"A true epic ... Brilliant read" - Faking It series gets thumbs up - BikeBiz

"A true epic ... Brilliant read" - Faking It series gets thumbs up

The industry has responded positively to the 25,000-word Faking It series we released at the weekend.
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Calling it "essential reading" Simon MacMichael of Road.cc said the BikeBiz "Faking It" series was the "most in-depth analysis of the nature, extent and impact of counterfeiting on the bicycle industry we’ve seen to date."

The series of 20 articles was released at the weekend in a number of online and offline formats. The industry has been quick to praise the long-form journalism. It was a "brilliant read," said Ian Hughes, UK distributor of German carbon bike brand Storck. "Excellent articles," wrote Josh Hon, CEO of Tern Bicycles of Taiwan, on Facebook, adding "I'm even learning some stuff."

Victor Major of Taiwan's high-end Velocite carbon bike brand said the series was a "true epic."

"It's like binge viewing on Netflix," suggested Mark Alker, publisher of Singletrack Magazine. "Why wait for each article when you can plough through the entire box set in one go." He added that the all-in-one-go publication of the 20 articles and in multiple formats was "very on-trend journalism."

The series of twenty long-form articles about the shady world of counterfeit bicycles, fake parts, and knock-off clothing took BikeBiz executive editor Carlton Reid three months to research and write. The 25,000-word series takes a while to read so, for offline convenience, can also be found on a PDF, a Kindle file, an eBook and a Word document.

All twenty articles are here:

Cream, Competent or Cowboy – Which factories are faking it?Who is making fake carbon frames: a “third-shift”, back-street workshops, or “the same factories that make for the big brands”?

Alibaba and the forty fakers – Who's retailing the counterfeits?Chinese websites and apps offer “factory-direct” prices for big-brand carbon bikes and parts. Too good to be true?

When a fake isn't – open molds vs the knock-offs No-name versus brand name.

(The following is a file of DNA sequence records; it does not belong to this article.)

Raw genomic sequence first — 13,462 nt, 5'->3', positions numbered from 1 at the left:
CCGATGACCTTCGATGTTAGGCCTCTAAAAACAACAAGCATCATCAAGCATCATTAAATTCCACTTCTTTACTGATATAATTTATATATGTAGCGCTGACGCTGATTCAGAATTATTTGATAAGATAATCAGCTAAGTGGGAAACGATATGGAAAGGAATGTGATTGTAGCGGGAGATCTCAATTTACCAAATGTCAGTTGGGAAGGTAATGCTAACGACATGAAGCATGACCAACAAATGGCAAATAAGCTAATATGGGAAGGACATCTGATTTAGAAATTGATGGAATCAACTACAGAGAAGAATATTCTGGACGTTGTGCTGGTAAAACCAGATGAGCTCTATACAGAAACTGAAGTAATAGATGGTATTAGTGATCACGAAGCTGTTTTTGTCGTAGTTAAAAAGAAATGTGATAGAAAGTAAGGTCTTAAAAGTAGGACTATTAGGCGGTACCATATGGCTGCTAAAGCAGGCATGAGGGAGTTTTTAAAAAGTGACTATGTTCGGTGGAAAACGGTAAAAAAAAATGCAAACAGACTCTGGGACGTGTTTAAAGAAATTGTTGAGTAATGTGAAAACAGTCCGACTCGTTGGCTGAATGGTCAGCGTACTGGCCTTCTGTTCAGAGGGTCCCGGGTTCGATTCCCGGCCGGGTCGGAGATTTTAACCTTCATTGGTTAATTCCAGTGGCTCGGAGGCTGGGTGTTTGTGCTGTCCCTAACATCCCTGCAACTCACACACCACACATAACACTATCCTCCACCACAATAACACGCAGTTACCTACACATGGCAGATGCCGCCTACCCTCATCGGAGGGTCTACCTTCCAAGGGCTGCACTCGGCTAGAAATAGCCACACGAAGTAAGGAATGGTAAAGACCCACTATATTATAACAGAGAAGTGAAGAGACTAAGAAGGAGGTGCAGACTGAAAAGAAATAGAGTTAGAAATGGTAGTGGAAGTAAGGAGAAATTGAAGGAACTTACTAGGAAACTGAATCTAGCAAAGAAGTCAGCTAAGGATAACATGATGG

When is a Pinarello not a Pinarello? When it's a ChinarelloSome roadies proudly ride fake Pinarellos, but how good are the “Chinarellos”, and are they made in the same factory as the real thing?

Snap, crackle, and pop – do fake bikes and parts crumple?Some fake frames and counterfeit parts are built tough; some aren’t. How can you tell which are which?

“I bought a fake” – who's buying the knock-offs and why? People who buy fake frames, bike parts and cycle clothing may think they’re getting a bargain, but is it a Faustian one?

Tribute bands and the Shadowlands – a design professor’s take on IP theft What’s real? What’s fake? A crash course in “intellectual property” and Platonic idealism with Professor Steven Kyffin.

Faking bikes is as old as cycling – knock-offs are nothing newFolks have been faking bicycles since 1817.

Fake China – where copyright means copy-it-right In recent years, China has taken steps to counter the counterfeiters, but in a culture where imitation is said to be the sincerest form of flattery the fakes won’t fade away anytime soon.

Tiger watching the Tigers – Specialized's Andrew Love fights the fakers Andrew Love is Specialized’s in-house IP investigator.

Whack-a-Mole Inc. – the lawyers clobbering the counterfeiters Preventing Chinese factories from churning out counterfeit goods, and merchants from selling them is a tale of take-downs and sanctions.

Fake folders – how Brompton and Strida tackle the copiers Counterfeiters don’t just target carbon frames they also make fake steel and aluminium folding-bikes.

Sham chamois – never mind the quality, feel the width BikeBiz asked three apparel companies to share their views on counterfeit cycle clothing.

Fake sense of security – counterfeit helmets are not for headbangers Put a lid on it, just not a fake one.

“They’re just bits of plastic” – why cyclists buy fake Oakleys Of all the counterfeit cycle products available the most ubiquitous are Oakley sunglasses – fake Oaks are known as “Foakleys”.

Moles, meet the mole-catchers – officialdom takes on the counterfeiters Law enforcement agencies, governmental organisations, bureaucrats and trade associations all play their part in tackling IP theft

Don't mess with the mafia – is it dangerous to expose the fakers? Tussling with the Triads is not to be recommended, says bike boss.

On your marques – what can manufacturers do to foil the fakers?It’s not easy to stymie the copiers, but there are overt, covert, legal-eagle and forensic authentication systems that can help.

Get real – How and why to avoid buying a fake Low price too good to be true? Then it’s possibly fake …

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